Utilizing Technology for Longitudinal Data Collection With Homeless Youth
Methods: As part of a clinical trial for homeless youth, data were collected from youth ages 18-24 (N=66) accessing services in a homeless youth shelter. Participants were given active cell phones (pre-paid for 3 months), and participants’ e-mail and Facebook information were collected. Youth were contacted via phone, text, e-mail, or Facebook at four time points: pretest, 1-week posttest, 6-week follow-up, and 3-month follow-up. Interviewers documented each contact attempt, and analyses described number of attempts to reach youth, technology methods used, and whether youth were retained in the study at each follow-up. Qualitative field notes supplemented quantitative data by describing challenges encountered in maintaining contact with youth using various technologies.
Results: Approximately 96% of youth were retained at 6-weeks and 94% at 3-months. On average, it took 3.65 (SD=2.3) back-and-forth exchanges between interviewers and youth over 2.18 (SD=2.7) days to successfully engage youth in 6-week follow-up interviews. Greater time was required at 3-month follow-up, averaging 3.39 (SD=3.4) exchanges over 3.45 (SD=3.4) days. Although a combination of contact methods was used, cell phone contact (calls or texts) was most successful, with e-mail and Facebook messaging useful only when phones were lost or stolen. Youth preferred participating in 6-week interviews in-person (55%) versus by phone (45%). However, by 3-month interviews, youth preferred phone (61%) to in-person interviews (39%). Intervention and control groups were retained in the study at similar rates. Bivariate analyses revealed youth who dropped out of the study were less likely to use other shelter services (e.g., GED, job training) and had been homeless nearly twice as long as youth who were retained.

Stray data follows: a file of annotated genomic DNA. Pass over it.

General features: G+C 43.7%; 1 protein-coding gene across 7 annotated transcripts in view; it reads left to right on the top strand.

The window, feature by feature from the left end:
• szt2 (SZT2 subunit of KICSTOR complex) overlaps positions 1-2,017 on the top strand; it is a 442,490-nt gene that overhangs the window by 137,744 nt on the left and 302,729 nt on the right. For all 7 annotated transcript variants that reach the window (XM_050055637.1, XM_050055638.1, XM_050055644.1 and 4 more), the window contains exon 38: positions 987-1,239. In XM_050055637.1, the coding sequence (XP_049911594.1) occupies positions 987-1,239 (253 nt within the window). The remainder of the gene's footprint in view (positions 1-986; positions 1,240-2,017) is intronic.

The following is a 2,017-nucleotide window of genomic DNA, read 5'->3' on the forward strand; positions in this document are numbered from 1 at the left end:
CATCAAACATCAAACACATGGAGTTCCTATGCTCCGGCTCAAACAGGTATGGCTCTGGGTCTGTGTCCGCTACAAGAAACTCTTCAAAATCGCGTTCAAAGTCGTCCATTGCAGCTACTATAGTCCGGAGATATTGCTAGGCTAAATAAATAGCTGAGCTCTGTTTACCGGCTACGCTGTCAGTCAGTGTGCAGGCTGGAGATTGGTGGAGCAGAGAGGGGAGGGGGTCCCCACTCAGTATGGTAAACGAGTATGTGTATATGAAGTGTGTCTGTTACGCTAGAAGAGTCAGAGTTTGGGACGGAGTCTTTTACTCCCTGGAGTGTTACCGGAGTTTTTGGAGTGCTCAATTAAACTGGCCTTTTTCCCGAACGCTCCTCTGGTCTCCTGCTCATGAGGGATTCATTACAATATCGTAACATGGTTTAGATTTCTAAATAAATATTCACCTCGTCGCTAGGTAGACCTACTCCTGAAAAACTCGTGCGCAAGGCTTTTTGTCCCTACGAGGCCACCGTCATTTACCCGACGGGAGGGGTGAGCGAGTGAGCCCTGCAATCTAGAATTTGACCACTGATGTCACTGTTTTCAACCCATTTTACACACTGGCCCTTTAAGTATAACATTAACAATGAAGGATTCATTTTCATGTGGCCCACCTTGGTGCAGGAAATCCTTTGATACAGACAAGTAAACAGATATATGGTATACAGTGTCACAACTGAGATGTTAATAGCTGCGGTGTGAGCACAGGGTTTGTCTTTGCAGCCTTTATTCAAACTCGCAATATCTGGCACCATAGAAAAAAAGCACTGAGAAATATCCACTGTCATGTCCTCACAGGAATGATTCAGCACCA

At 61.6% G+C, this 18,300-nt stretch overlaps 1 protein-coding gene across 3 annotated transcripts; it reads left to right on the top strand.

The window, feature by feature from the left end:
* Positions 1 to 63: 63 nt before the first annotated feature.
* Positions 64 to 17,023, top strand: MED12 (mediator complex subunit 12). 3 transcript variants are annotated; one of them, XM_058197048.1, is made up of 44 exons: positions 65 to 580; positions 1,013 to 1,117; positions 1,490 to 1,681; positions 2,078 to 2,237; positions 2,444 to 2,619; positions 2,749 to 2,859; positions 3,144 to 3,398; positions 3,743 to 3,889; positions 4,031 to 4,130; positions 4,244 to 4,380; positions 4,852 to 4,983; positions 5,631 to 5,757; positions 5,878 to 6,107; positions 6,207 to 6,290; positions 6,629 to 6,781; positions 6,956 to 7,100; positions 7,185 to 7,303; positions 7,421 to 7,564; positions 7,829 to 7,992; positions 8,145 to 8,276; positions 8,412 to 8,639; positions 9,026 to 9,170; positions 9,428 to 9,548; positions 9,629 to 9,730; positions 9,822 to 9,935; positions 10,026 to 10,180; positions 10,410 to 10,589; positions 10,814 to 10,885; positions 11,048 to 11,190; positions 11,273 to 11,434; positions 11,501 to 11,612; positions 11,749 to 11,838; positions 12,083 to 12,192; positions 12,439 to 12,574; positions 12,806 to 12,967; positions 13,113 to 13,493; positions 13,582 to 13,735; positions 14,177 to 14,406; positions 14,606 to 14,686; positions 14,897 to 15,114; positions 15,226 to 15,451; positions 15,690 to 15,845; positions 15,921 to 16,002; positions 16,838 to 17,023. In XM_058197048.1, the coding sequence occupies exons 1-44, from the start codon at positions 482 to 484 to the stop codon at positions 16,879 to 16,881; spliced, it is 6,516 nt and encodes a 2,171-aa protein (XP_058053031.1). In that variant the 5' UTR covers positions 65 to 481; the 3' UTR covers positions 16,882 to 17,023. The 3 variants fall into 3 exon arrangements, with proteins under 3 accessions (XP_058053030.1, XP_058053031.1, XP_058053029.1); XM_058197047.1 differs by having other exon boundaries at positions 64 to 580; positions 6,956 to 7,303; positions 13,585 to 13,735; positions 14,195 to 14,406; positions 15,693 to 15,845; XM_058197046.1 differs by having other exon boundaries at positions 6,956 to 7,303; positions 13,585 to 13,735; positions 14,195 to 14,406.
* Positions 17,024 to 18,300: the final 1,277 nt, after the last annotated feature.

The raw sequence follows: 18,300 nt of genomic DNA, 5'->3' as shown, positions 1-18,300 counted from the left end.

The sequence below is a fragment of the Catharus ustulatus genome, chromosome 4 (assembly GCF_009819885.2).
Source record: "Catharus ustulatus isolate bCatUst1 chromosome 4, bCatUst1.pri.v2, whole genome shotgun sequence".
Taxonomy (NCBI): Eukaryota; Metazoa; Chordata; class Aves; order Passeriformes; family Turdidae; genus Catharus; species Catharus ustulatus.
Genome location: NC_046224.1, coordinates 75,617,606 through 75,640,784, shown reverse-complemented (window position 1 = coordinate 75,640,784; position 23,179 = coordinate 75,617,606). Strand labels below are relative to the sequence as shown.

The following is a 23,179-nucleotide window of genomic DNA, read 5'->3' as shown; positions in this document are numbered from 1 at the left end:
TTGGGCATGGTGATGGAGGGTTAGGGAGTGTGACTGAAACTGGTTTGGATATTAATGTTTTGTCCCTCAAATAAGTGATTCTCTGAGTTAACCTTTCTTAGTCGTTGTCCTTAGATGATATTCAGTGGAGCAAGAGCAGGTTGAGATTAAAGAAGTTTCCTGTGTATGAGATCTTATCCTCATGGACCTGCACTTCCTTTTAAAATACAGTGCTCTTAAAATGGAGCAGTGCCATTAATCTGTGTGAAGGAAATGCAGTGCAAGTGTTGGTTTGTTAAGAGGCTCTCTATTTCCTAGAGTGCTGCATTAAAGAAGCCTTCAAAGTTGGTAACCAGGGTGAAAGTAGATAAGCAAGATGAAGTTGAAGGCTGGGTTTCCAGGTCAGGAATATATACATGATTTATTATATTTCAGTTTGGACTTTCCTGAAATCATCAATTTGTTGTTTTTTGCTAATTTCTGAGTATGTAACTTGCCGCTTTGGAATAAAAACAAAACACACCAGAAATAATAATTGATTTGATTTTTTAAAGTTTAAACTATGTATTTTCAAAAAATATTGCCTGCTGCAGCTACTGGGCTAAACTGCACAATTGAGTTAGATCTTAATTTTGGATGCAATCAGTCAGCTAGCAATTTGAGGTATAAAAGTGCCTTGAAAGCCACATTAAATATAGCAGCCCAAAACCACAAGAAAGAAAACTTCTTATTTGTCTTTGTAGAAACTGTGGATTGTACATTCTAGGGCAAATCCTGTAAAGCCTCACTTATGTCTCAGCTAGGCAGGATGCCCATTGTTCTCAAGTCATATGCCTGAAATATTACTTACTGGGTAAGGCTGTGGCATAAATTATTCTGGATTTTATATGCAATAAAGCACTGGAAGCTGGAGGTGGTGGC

Conclusions: Longitudinal research with homeless youth is feasible if resources are available for cell phones and service, and persistent exchanges are employed to achieve follow-up. Cell phones demonstrate particular promise in retaining homeless youth as youth become increasingly transient and difficult to meet in-person over time. Qualitative field notes revealed that, although youth highly valued being given phones, several lost, gave away, or had them stolen, requiring back-up contact methods. E-mail and Facebook elicited inconsistent response from youth who changed e-mail addresses or forgot passwords, though they proved important contact methods if phones were lost. Facebook introduced new challenges (e.g., given the amount of personal information outside the study focus posted on youths’ walls). Future longitudinal research with this difficult-to-track population would benefit from providing phone access while also collecting back-up contact methods.